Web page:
The family is the basic unit and is sometimes regarded as the most important part of society. This same universal principle actually applies to the Amish culture as well. Nothing could be as important as their family and beliefs for the Amish. It is common among Amish families to be very large. The number of members in a single Amish family usually revolve around 9-12, including the mother and father. The Amish do not have a purely patriarchal society which our common society has, at least in their homes. Household chores, decision-making, and other types of responsibilities are usually divided equally between the mother and the father. The father usually does the heavier work—farm works, etc. The mother does the lighter tasks. She is usually in charge of washing the dishes, cleaning the house, cooking, and taking care of the kids. The male parent is also considered as the head of the family but even so, the mother still has some say when it comes to decision-making. All in all, the Amish family has a lot of similarities with a typical, old-school family mode.
The Amish considers their pregnancy as a blessing. They treat their children as a blessing of God. It is common among the Amish to show pure love and affection towards their kids. They believe that God is directly involved in planning the intended size of their family, the gender of their would-be kids, and the overall health of their offspring. They are totally against the idea and the act of aborting a pregnancy regardless whether it is a wanted or an unwanted one. For them, abortion is a mortal sin and is a direct form of disobeying the teachings of the Ordnung. Contrary to popular belief, the Amish believe on the power of medicine. However, they would opt to make the course of their pregnancy as natural as possible, with as few medical and scientific interventions as possible. However, in cases of problematic pregnancies, they often seek medical attention because they do not really want to risk losing an offspring. Taking care of their elders is also an important part of being an Amish. They view their elders as treasures and so the sons and daughters usually take good care of them as long as they live.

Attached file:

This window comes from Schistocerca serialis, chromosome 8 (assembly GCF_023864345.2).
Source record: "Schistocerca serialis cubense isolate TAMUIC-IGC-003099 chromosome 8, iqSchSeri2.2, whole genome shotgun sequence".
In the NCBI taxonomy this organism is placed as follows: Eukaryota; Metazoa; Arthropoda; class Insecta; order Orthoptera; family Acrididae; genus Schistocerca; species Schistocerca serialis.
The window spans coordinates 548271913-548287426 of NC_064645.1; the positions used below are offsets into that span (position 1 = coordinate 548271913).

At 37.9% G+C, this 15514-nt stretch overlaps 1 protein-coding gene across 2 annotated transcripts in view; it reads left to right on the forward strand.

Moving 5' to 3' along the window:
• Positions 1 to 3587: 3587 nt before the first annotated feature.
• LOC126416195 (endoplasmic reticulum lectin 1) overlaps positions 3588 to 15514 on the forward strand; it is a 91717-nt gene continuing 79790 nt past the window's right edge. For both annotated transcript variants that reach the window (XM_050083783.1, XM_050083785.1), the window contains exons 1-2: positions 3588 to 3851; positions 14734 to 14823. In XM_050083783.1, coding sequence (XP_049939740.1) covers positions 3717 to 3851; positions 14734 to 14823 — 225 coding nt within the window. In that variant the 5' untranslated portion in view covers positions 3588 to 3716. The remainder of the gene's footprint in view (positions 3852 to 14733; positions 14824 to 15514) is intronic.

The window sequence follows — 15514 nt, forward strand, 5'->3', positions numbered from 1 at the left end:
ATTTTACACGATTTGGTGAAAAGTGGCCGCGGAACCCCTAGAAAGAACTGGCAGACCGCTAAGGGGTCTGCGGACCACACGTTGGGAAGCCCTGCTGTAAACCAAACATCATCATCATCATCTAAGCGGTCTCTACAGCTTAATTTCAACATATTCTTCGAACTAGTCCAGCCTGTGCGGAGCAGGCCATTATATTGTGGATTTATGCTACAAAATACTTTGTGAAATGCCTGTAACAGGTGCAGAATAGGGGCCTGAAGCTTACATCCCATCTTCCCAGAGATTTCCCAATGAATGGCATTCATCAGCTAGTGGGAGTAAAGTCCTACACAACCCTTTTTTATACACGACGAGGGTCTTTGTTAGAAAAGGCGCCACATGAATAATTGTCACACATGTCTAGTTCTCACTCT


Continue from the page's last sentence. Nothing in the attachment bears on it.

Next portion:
The Amish eats food from their own lands. So, we could assume that they only eat foods that are organic and not manufactured by factories and food processing centers. Typical Amish diet includes potatoes, rice, and other foods that are usually classified as filling and very low in fat. Some of the Amish community leaders highly advocate the intake of nutritious and non-damaging foods only.
Health is one of the Amish’s highest priorities. They know for a fact that health encompasses not only the physical aspect but also the mental, emotional, social and spiritual aspects of life as well. Whenever things get too problematic, they tend to seek medical attention. However, they do have the practice of not seeking medical attention as long as they can bear the pain which is the most common complaint of patients, in an effort to let the natural course of things occur as much as possible.